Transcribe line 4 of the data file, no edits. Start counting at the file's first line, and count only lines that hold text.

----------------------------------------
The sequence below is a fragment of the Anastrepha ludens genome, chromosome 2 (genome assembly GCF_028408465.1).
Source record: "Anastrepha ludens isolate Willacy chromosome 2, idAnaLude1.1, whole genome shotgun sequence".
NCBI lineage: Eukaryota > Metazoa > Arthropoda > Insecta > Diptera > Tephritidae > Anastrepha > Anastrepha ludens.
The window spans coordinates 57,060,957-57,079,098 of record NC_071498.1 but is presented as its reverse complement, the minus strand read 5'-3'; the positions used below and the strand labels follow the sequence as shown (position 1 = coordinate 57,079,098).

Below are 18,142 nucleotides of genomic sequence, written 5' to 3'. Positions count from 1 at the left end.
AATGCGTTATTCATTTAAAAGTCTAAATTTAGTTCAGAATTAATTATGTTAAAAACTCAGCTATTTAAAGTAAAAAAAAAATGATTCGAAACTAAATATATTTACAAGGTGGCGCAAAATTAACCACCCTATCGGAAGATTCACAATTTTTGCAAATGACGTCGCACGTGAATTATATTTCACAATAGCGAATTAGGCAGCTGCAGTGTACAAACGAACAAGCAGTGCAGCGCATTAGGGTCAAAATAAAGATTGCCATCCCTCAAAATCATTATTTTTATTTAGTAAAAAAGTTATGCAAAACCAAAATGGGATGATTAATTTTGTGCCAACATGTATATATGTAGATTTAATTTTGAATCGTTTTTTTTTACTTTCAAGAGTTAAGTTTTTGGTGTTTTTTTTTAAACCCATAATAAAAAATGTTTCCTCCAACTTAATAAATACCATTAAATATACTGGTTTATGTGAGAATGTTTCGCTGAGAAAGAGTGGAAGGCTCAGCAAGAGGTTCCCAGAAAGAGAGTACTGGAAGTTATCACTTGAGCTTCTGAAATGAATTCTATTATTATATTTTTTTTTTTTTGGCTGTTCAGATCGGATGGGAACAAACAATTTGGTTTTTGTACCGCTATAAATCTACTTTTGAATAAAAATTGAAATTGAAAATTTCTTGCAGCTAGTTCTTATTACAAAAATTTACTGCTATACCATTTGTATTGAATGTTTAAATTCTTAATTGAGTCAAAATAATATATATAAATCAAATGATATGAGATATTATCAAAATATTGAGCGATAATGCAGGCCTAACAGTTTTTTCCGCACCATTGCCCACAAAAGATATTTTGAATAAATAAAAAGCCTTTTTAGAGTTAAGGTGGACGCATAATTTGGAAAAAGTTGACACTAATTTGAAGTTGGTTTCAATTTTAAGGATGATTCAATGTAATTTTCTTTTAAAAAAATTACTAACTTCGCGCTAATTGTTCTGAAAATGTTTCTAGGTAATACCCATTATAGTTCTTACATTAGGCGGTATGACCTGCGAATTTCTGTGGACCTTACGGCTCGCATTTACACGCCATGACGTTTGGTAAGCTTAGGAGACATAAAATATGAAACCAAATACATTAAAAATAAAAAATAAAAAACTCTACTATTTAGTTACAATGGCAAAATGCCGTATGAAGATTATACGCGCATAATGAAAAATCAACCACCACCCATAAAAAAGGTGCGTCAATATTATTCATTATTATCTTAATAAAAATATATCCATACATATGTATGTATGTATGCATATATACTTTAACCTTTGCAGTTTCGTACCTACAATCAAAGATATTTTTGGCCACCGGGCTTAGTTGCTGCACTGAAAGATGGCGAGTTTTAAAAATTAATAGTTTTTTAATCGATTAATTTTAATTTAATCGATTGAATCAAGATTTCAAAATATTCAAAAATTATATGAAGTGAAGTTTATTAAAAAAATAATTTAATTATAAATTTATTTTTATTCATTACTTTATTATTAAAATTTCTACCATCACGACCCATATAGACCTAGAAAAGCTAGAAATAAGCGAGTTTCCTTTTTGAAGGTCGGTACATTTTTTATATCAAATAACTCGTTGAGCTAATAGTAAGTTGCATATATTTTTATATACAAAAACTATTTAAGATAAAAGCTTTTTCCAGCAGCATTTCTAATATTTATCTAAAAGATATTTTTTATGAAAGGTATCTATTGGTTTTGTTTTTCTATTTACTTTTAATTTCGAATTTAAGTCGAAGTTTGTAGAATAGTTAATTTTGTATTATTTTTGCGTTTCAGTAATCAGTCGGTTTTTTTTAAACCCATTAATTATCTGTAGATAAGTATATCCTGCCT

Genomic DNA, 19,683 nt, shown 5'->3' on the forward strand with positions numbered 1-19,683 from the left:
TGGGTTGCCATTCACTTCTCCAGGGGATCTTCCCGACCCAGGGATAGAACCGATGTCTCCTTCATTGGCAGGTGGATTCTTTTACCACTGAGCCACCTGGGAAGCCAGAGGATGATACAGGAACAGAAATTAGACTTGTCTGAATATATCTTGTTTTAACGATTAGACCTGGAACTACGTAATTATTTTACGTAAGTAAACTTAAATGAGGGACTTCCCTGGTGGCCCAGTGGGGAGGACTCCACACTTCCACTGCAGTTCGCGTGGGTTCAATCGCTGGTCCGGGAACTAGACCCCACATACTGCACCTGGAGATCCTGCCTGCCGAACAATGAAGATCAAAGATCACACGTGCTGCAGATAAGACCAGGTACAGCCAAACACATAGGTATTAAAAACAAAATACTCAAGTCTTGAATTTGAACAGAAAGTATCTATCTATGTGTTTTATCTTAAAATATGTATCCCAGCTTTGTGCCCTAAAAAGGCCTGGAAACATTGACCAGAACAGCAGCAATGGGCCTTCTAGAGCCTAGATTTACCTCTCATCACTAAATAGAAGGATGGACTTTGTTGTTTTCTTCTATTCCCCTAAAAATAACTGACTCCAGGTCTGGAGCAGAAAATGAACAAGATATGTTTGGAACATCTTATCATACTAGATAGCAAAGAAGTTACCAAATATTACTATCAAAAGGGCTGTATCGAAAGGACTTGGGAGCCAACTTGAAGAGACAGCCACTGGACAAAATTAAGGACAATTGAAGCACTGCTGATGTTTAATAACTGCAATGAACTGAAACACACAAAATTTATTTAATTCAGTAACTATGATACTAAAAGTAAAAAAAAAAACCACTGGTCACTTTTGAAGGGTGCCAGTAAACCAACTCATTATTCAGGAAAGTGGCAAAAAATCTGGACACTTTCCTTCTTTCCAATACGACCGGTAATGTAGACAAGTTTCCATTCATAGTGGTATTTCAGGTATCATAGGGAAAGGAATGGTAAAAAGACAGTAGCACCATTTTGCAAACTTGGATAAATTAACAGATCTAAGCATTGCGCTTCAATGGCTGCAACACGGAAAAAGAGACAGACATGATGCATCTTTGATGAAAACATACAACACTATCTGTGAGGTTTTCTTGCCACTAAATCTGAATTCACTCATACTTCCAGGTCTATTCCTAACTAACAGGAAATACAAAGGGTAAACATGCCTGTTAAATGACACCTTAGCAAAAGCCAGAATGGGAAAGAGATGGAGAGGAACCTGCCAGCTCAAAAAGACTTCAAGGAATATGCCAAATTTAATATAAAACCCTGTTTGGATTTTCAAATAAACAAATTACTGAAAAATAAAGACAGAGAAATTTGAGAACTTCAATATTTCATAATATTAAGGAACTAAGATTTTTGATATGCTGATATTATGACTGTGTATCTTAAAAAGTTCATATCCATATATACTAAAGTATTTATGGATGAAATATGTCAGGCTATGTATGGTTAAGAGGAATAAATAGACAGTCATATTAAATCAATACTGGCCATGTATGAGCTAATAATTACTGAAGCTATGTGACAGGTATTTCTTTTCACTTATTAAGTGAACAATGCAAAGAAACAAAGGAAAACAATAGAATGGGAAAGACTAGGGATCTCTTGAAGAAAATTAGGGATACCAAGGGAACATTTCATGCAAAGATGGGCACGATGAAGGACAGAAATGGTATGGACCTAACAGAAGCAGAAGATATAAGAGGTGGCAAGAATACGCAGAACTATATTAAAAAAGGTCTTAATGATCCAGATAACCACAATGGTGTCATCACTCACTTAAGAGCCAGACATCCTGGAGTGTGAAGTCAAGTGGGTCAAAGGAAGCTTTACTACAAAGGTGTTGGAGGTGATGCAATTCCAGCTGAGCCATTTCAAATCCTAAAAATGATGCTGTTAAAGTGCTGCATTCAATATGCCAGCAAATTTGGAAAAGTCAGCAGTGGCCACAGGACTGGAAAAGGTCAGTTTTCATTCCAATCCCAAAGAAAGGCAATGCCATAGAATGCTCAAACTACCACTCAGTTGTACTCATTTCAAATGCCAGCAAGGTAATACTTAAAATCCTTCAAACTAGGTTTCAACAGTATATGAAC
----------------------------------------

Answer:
The window spans coordinates 57,060,957-57,079,098 of record NC_071498.1 but is presented as its reverse complement, the minus strand read 5'-3'; the positions used below and the strand labels follow the sequence as shown (position 1 = coordinate 57,079,098).